Blister beetle, a beetle used to raise blisters, esp. the Lytta (or Cantharis) vesicatoria, called Cantharis or Spanish fly by druggists. See Cantharis.Blister fly, a blister beetle.Blister plaster, a plaster designed to raise a blister; — usually made of Spanish flies.Blister steel, crude steel formed from wrought iron by cementation; - - so called because of its blistered surface. Called also blistered steel.Blood blister. See under Blood.

(Blis"ter), v. i. [imp. & p. p. Blistered ; p. pr. & vb. n. Blistering.] To be affected with a blister or blisters; to have a blister form on.

Let my tongue blister.

(Blis"ter), v. t.

1. To raise a blister or blisters upon.

My hands were blistered.

2. A blinder for horses; a flap of leather on a horse's bridle to prevent him from seeing objects as his side hence, whatever obstructs sight or discernment.

Nor bigots who but one way see,
through blinkers of authority.
M. Green.

3. pl. A kind of goggles, used to protect the eyes form glare, etc.

(Blink"-eyed`) a. Habitually winking. Marlowe.

(Blirt) n. (Naut.) A gust of wind and rain. Ham. Nav. Encyc.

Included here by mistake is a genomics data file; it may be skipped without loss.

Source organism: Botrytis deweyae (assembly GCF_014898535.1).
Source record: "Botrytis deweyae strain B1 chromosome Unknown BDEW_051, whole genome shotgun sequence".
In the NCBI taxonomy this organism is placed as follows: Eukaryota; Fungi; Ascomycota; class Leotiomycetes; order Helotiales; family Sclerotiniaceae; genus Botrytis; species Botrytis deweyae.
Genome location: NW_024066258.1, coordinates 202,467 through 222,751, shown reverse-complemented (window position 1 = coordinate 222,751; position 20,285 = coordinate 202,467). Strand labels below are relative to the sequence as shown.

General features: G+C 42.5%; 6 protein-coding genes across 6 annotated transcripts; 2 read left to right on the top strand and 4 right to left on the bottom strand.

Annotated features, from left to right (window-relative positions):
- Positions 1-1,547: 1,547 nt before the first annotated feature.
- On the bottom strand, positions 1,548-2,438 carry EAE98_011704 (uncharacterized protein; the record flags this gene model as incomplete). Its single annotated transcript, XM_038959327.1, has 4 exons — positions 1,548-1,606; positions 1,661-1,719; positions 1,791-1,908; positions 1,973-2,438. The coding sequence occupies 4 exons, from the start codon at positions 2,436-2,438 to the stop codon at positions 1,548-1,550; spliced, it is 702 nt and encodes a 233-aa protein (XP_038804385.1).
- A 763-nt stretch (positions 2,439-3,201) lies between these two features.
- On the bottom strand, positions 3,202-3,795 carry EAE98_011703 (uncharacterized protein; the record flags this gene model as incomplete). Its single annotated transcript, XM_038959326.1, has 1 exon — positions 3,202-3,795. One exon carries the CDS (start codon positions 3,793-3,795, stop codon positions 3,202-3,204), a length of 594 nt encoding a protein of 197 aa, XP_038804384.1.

(Bliss) n.; pl. Blisses [OE. blis, blisse, AS. blis, bliðs, fr. bliðe blithe. See Blithe.] Orig., blithesomeness; gladness; now, the highest degree of happiness; blessedness; exalted felicity; heavenly joy.

An then at last our bliss
Full and perfect is.

Syn. — Blessedness; felicity; beatitude; happiness; joy; enjoyment. See Happiness.

(Bliss"ful) a. Full of, characterized by, or causing, joy and felicity; happy in the highest degree. "Blissful solitude." Milton.Bliss"ful*ly, adv.Bliss"ful*ness, n.

(Bliss"less), a. Destitute of bliss. Sir P. Sidney.

(Blis"som) v. i. [For blithesome: but cf. also Icel. blsma of a goat at heat.] To be lustful; to be lascivious. [Obs.]

(Blis"som), a. Lascivious; also, in heat; — said of ewes.

(Blis"ter) n. [OE.; akin to OD. bluyster, fr. the same root as blast, bladder, blow. See Blow to eject wind.]

1. A vesicle of the skin, containing watery matter or serum, whether occasioned by a burn or other injury, or by a vesicatory; a collection of serous fluid causing a bladderlike elevation of the cuticle.

And painful blisters swelled my tender hands.

2. Any elevation made by the separation of the film or skin, as on plants; or by the swelling of the substance at the surface, as on steel.

3. A vesicatory; a plaster of Spanish flies, or other matter, applied to raise a blister. Dunglison.

  By PanEris using Melati.

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